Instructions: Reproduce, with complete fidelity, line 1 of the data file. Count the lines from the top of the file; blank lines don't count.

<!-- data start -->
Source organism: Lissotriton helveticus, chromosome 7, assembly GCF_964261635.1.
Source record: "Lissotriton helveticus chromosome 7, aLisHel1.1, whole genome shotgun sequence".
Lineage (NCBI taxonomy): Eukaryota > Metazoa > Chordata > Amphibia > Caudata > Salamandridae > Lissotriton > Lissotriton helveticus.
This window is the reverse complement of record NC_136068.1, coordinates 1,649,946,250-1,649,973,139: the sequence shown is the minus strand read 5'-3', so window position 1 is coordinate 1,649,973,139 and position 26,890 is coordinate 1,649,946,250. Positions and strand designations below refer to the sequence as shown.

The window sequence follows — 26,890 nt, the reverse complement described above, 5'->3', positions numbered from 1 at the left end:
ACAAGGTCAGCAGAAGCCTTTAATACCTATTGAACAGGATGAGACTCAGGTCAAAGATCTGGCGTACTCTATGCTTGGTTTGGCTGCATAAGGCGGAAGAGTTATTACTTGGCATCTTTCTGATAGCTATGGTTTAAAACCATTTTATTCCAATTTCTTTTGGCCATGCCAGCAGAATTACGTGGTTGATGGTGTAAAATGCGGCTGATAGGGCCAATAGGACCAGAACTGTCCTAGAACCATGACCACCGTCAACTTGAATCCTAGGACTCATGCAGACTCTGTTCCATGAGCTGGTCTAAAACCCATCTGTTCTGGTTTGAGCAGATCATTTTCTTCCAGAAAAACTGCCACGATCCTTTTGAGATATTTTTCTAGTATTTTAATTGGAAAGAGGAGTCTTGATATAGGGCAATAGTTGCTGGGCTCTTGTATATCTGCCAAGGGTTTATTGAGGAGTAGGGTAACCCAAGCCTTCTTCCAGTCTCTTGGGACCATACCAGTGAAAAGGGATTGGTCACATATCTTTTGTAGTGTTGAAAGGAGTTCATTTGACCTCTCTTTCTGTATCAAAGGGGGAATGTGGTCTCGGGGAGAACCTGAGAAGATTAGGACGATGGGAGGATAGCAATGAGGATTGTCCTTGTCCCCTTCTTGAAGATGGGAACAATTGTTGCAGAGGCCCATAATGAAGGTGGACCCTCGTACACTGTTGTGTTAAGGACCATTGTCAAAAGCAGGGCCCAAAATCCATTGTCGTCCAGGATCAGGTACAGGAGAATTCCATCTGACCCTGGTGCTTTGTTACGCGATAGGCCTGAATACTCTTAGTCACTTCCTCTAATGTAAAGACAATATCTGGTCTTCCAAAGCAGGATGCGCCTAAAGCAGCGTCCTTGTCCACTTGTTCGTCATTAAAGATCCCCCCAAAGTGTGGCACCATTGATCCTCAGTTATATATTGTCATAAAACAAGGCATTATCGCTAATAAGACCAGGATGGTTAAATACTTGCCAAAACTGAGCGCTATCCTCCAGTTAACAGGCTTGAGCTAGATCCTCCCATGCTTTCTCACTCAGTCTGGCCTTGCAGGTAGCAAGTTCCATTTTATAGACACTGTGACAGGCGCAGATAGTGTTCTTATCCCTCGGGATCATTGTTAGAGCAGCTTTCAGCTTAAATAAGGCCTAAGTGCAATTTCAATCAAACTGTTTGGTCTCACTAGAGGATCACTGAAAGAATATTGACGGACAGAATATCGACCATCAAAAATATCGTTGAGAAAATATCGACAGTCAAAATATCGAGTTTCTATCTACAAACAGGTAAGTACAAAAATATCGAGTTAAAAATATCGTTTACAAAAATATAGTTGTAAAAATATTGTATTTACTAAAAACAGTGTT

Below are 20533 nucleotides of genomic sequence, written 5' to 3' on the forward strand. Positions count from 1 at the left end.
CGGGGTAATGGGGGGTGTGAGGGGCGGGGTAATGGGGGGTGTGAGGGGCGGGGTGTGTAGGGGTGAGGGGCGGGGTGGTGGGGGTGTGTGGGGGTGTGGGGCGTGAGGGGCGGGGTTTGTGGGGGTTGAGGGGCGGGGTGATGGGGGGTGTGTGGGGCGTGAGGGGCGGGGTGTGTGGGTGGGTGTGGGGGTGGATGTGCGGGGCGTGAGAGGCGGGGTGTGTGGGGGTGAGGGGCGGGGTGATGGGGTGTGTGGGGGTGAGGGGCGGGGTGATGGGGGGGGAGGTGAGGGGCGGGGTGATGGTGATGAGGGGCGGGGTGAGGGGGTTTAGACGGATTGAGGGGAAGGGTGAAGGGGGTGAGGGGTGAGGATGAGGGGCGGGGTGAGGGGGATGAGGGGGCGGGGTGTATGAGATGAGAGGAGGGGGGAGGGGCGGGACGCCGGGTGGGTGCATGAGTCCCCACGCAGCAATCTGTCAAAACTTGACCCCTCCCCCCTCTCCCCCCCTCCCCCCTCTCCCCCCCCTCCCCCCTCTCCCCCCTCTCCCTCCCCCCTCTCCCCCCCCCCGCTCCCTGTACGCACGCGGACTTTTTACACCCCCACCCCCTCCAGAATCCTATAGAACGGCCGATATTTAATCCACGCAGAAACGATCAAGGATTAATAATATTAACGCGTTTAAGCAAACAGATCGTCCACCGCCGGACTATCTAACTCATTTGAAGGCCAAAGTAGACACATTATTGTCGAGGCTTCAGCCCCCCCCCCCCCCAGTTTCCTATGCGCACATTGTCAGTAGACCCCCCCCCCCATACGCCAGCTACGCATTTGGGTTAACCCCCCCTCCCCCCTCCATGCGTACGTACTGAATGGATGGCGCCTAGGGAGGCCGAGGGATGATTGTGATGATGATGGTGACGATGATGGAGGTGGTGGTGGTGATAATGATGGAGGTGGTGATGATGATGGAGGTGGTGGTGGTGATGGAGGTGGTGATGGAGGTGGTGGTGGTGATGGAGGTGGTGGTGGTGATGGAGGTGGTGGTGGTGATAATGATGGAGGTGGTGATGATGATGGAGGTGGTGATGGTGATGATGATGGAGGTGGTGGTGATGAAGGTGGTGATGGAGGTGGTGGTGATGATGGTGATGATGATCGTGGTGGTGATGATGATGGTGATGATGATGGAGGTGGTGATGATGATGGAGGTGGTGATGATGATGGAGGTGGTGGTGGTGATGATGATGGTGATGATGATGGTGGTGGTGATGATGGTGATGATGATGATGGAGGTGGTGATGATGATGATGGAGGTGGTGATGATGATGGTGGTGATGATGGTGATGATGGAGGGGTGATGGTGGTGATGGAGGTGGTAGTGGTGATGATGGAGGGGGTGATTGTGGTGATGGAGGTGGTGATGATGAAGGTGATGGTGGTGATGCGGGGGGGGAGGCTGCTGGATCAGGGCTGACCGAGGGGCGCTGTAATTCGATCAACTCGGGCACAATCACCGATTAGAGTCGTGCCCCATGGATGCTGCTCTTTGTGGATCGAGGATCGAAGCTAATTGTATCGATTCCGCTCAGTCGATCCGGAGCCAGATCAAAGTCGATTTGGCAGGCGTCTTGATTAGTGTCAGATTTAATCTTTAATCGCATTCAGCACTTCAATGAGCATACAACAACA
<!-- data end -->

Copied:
Source organism: Lissotriton helveticus, chromosome 7, assembly GCF_964261635.1.